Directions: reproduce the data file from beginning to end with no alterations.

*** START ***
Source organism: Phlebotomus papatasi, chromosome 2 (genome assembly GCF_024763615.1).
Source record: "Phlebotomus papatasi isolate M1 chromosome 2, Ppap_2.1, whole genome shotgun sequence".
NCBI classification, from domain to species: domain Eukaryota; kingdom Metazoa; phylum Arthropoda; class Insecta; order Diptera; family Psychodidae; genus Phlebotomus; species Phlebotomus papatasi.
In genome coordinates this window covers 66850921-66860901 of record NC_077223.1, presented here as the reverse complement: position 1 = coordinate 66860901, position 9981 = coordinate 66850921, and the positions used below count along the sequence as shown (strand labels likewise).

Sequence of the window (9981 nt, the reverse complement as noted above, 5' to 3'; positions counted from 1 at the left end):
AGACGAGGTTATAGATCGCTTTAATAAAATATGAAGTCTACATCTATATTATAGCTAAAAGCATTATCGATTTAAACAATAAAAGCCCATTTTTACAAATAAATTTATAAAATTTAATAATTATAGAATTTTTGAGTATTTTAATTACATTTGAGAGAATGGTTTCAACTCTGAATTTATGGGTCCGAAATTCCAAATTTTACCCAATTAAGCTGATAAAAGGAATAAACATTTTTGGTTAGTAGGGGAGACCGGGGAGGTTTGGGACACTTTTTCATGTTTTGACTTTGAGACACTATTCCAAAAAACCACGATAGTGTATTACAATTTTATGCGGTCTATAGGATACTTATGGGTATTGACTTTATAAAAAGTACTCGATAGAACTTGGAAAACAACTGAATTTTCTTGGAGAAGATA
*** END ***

Source organism: Phlebotomus papatasi, chromosome 2 (genome assembly GCF_024763615.1).
Source record: "Phlebotomus papatasi isolate M1 chromosome 2, Ppap_2.1, whole genome shotgun sequence".
NCBI classification, from domain to species: domain Eukaryota; kingdom Metazoa; phylum Arthropoda; class Insecta; order Diptera; family Psychodidae; genus Phlebotomus; species Phlebotomus papatasi.
In genome coordinates this window covers 66850921-66860901 of record NC_077223.1, presented here as the reverse complement: position 1 = coordinate 66860901, position 9981 = coordinate 66850921, and the positions used below count along the sequence as shown (strand labels likewise).

Sequence of the window (9981 nt, the reverse complement as noted above, 5' to 3'; positions counted from 1 at the left end):
AGACGAGGTTATAGATCGCTTTAATAAAATATGAAGTCTACATCTATATTATAGCTAAAAGCATTATCGATTTAAACAATAAAAGCCCATTTTTACAAATAAATTTATAAAATTTAATAATTATAGAATTTTTGAGTATTTTAATTACATTTGAGAGAATGGTTTCAACTCTGAATTTATGGGTCCGAAATTCCAAATTTTACCCAATTAAGCTGATAAAAGGAATAAACATTTTTGGTTAGTAGGGGAGACCGGGGAGGTTTGGGACACTTTTTCATGTTTTGACTTTGAGACACTATTCCAAAAAACCACGATAGTGTATTACAATTTTATGCGGTCTATAGGATACTTATGGGTATTGACTTTATAAAAAGTACTCGATAGAACTTGGAAAACAACTGAATTTTCTTGGAGAAGATA